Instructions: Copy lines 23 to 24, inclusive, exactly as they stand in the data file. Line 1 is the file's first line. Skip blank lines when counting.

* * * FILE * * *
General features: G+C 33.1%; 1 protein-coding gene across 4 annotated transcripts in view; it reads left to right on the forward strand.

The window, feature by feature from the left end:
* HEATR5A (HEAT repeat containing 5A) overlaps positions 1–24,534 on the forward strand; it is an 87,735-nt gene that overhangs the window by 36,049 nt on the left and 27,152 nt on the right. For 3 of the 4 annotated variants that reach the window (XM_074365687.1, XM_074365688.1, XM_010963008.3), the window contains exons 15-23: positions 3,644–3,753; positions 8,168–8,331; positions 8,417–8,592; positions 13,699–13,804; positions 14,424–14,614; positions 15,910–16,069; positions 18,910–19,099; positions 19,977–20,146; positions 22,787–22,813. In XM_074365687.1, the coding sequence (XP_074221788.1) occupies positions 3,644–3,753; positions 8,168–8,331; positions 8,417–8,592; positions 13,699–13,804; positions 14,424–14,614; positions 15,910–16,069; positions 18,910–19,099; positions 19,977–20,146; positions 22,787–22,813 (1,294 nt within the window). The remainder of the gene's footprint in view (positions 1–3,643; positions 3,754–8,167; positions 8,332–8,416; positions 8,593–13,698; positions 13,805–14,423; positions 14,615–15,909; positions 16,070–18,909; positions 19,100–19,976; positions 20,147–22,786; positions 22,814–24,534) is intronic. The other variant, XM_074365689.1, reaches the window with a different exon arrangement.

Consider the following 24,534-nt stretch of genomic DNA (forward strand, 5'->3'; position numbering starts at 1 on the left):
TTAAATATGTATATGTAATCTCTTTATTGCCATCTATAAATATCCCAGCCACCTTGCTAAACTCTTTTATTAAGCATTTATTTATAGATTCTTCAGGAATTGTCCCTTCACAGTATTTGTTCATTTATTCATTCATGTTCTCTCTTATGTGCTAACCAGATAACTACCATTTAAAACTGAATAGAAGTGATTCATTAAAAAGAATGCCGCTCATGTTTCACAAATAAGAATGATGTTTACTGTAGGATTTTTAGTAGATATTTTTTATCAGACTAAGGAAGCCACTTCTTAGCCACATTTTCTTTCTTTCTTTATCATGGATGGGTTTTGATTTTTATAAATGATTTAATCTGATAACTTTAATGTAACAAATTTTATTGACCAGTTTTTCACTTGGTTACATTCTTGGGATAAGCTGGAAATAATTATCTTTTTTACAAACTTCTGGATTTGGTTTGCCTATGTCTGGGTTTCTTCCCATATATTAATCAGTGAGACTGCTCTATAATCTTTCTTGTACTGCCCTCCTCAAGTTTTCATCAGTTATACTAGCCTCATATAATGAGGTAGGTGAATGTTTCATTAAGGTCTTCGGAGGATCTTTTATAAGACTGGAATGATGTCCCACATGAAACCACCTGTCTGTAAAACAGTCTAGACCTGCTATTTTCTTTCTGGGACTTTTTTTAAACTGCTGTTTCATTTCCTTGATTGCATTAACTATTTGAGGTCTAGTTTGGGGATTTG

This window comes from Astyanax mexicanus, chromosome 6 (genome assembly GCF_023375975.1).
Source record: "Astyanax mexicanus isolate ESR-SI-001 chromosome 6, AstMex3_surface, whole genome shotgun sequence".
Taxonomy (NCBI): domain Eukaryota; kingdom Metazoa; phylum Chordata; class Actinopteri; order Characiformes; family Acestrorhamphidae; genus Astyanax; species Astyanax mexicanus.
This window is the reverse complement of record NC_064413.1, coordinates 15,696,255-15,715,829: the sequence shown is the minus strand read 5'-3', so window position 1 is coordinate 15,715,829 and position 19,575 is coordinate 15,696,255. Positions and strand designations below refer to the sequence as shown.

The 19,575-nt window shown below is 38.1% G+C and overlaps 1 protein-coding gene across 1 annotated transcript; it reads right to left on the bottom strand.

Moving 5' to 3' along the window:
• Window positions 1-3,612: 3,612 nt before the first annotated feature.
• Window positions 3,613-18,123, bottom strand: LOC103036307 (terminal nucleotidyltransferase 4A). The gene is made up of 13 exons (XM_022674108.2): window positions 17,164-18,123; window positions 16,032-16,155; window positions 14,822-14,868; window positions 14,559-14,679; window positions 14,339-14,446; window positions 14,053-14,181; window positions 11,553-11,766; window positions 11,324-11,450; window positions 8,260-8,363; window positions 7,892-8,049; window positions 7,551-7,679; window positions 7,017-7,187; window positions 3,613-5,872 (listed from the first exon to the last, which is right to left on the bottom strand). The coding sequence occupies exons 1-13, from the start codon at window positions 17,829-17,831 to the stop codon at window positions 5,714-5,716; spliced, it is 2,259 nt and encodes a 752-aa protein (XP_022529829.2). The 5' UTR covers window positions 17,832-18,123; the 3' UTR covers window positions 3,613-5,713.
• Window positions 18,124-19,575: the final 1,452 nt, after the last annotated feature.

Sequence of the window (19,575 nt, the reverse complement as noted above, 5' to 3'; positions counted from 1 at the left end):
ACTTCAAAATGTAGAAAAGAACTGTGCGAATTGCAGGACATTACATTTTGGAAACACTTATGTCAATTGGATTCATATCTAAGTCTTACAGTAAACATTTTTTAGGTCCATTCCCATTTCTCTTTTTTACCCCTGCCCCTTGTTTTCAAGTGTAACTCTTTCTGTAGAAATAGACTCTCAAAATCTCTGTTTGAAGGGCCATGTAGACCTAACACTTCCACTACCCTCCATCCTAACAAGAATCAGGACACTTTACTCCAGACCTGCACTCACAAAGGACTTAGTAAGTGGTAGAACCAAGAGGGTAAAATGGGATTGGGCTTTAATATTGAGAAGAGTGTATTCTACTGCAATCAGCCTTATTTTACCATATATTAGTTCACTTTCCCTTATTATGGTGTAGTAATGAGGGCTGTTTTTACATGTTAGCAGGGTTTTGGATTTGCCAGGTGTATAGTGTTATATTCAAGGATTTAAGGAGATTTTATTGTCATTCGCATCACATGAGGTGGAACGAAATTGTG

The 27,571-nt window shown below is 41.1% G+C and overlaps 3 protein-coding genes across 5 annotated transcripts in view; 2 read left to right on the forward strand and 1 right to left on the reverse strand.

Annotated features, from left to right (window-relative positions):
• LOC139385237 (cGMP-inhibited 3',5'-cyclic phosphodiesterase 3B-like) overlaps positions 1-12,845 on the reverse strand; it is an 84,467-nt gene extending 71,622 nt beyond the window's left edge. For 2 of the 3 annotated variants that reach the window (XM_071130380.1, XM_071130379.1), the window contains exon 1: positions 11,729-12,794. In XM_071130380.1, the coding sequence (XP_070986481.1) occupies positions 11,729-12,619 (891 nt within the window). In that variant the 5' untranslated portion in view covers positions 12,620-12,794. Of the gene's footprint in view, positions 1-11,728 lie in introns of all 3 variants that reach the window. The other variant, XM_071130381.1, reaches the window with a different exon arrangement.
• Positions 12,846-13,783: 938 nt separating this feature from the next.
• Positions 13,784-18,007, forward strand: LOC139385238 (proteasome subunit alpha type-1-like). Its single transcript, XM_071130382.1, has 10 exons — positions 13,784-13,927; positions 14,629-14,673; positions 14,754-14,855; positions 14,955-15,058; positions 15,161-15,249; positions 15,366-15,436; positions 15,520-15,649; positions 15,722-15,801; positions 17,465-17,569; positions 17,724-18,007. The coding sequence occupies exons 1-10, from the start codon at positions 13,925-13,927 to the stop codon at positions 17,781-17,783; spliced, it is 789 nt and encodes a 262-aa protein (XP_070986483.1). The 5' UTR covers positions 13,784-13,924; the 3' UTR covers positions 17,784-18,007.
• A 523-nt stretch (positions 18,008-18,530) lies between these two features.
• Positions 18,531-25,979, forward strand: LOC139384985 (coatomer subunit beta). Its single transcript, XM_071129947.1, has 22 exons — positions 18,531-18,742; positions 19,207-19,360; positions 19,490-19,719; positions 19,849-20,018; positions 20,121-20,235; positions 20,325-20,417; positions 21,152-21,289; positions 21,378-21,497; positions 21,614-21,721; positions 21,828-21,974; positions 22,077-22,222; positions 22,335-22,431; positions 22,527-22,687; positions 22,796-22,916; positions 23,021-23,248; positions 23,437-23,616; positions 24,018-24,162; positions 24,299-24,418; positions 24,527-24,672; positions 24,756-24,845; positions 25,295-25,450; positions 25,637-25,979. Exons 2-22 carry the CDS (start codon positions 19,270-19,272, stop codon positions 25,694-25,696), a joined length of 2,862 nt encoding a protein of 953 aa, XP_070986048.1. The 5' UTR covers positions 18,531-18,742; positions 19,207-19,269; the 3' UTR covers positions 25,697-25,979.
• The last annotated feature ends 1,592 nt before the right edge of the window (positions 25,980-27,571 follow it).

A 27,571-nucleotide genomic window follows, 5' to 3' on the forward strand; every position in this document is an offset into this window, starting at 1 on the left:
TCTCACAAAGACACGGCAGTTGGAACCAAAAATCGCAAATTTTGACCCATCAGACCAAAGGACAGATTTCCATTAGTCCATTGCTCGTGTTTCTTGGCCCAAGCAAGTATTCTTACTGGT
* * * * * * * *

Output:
• Positions 18,531-25,979, forward strand: LOC139384985 (coatomer subunit beta). Its single transcript, XM_071129947.1, has 22 exons — positions 18,531-18,742; positions 19,207-19,360; positions 19,490-19,719; positions 19,849-20,018; positions 20,121-20,235; positions 20,325-20,417; positions 21,152-21,289; positions 21,378-21,497; positions 21,614-21,721; positions 21,828-21,974; positions 22,077-22,222; positions 22,335-22,431; positions 22,527-22,687; positions 22,796-22,916; positions 23,021-23,248; positions 23,437-23,616; positions 24,018-24,162; positions 24,299-24,418; positions 24,527-24,672; positions 24,756-24,845; positions 25,295-25,450; positions 25,637-25,979. Exons 2-22 carry the CDS (start codon positions 19,270-19,272, stop codon positions 25,694-25,696), a joined length of 2,862 nt encoding a protein of 953 aa, XP_070986048.1. The 5' UTR covers positions 18,531-18,742; positions 19,207-19,269; the 3' UTR covers positions 25,697-25,979.
• The last annotated feature ends 1,592 nt before the right edge of the window (positions 25,980-27,571 follow it).